Chicks and Cow Eyes Shouldn’t Be Used in Museum Exhibits

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Chicago’s Museum of Science and Industry (MSI) still uses animals in its programs, including by dissecting cow eyes—which are obtained from slaughterhouses—and repeatedly hatching chicks in its Genetics and the Baby Chick Hatchery exhibit. What the museum doesn’t tell visitors is that the chicks are killed shortly afterward. As many as 8,000 chicks are hatched and killed for this exhibit every single year.

MSI’s website has a page titled “The Vital Importance of Science” and encourages critical thinking, yet the museum shirks sustainable, humane, animal-free methods like the Chick Life Cycle Exploration Set. It says that its vision is to “inspire and motivate our children to achieve their full potential in science,” but it hypocritically continues to expose them to the body parts of slaughtered animals and to hatch vulnerable baby chicks, even though technologically advanced options are readily available.

Peer-reviewed literature confirms that students who use modern non-animal dissection methods perform better in learning assessments than those who dissect animals. Studies show that as many as 25% of secondary school students object to dissecting animals and that doing so can dissuade them from pursuing a career in biology or health sciences. Companies and classrooms that back animal dissection—an archaic practice that’s irrelevant to today’s world of modern technology—are failing both students and animals.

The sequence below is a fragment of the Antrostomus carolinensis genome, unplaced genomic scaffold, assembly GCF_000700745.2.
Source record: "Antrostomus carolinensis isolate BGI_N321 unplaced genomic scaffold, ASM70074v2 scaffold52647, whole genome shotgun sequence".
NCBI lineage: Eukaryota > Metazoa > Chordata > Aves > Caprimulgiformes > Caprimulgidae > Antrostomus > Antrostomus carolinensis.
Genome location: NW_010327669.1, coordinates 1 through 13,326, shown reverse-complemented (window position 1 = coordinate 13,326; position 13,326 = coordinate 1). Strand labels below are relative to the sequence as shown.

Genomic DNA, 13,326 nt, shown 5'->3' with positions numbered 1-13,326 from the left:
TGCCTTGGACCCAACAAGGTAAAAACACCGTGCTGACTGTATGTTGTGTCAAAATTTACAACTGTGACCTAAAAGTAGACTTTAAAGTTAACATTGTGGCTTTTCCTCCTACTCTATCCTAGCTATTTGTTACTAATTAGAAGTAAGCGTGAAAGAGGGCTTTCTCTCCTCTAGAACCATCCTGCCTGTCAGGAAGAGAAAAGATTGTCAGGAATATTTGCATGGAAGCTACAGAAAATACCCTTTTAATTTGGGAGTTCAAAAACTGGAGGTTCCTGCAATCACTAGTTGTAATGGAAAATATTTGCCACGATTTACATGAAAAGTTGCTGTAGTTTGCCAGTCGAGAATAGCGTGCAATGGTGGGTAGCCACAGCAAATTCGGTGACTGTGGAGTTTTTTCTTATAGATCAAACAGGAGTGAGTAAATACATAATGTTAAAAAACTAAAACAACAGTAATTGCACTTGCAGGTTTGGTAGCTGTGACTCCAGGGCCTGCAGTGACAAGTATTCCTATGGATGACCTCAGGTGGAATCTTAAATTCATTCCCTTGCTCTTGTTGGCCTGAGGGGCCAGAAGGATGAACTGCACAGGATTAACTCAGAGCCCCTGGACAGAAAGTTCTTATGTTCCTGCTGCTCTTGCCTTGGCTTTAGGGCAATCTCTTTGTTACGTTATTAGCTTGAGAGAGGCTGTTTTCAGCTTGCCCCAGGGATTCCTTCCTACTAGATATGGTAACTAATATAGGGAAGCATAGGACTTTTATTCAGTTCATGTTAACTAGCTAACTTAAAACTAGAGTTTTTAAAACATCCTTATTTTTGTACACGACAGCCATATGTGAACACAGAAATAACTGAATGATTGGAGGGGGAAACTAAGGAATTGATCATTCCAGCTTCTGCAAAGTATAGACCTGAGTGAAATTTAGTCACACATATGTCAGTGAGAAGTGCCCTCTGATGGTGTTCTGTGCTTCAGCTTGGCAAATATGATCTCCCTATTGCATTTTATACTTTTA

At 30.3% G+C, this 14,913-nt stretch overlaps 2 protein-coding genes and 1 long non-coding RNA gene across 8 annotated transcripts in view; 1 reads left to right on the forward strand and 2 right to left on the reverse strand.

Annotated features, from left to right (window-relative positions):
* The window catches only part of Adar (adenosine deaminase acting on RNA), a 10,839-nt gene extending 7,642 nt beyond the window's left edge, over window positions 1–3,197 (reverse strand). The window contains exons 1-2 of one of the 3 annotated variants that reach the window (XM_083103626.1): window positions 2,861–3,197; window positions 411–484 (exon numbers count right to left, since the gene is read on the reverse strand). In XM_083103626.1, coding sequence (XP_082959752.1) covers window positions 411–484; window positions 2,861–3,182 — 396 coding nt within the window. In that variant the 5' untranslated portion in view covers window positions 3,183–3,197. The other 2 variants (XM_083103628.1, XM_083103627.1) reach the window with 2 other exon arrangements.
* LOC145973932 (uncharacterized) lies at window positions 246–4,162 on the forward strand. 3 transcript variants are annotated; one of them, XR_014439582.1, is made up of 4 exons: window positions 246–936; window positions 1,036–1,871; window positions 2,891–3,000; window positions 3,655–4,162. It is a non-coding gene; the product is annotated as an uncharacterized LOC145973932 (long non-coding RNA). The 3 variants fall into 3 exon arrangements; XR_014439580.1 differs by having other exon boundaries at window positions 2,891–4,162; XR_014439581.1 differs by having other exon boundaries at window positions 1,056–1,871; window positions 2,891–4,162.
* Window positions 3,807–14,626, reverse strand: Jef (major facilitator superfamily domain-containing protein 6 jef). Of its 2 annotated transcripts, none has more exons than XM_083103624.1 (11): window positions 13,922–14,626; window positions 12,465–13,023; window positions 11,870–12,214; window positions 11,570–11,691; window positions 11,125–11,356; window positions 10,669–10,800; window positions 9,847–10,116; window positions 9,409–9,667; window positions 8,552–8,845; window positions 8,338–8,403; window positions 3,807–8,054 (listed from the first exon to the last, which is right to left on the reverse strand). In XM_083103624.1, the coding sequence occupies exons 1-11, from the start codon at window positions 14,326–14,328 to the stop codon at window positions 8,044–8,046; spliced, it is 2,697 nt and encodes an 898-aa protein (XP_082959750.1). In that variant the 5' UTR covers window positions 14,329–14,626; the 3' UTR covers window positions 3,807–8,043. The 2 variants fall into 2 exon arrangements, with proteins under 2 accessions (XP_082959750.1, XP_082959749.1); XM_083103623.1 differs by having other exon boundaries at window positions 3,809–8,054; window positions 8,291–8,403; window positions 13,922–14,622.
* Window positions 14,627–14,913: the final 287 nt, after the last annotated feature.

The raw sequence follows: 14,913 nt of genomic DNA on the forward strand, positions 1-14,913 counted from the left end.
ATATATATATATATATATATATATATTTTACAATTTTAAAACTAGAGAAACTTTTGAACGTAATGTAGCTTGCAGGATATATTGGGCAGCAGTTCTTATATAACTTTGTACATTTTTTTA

Join PETA as well as concerned visitors—including Adalea Khoo, who visited MSI, documented the cruelty, and even created an Instagram account—in urging the museum to use only superior, humane educational exhibits.

Museum of Science and Industry

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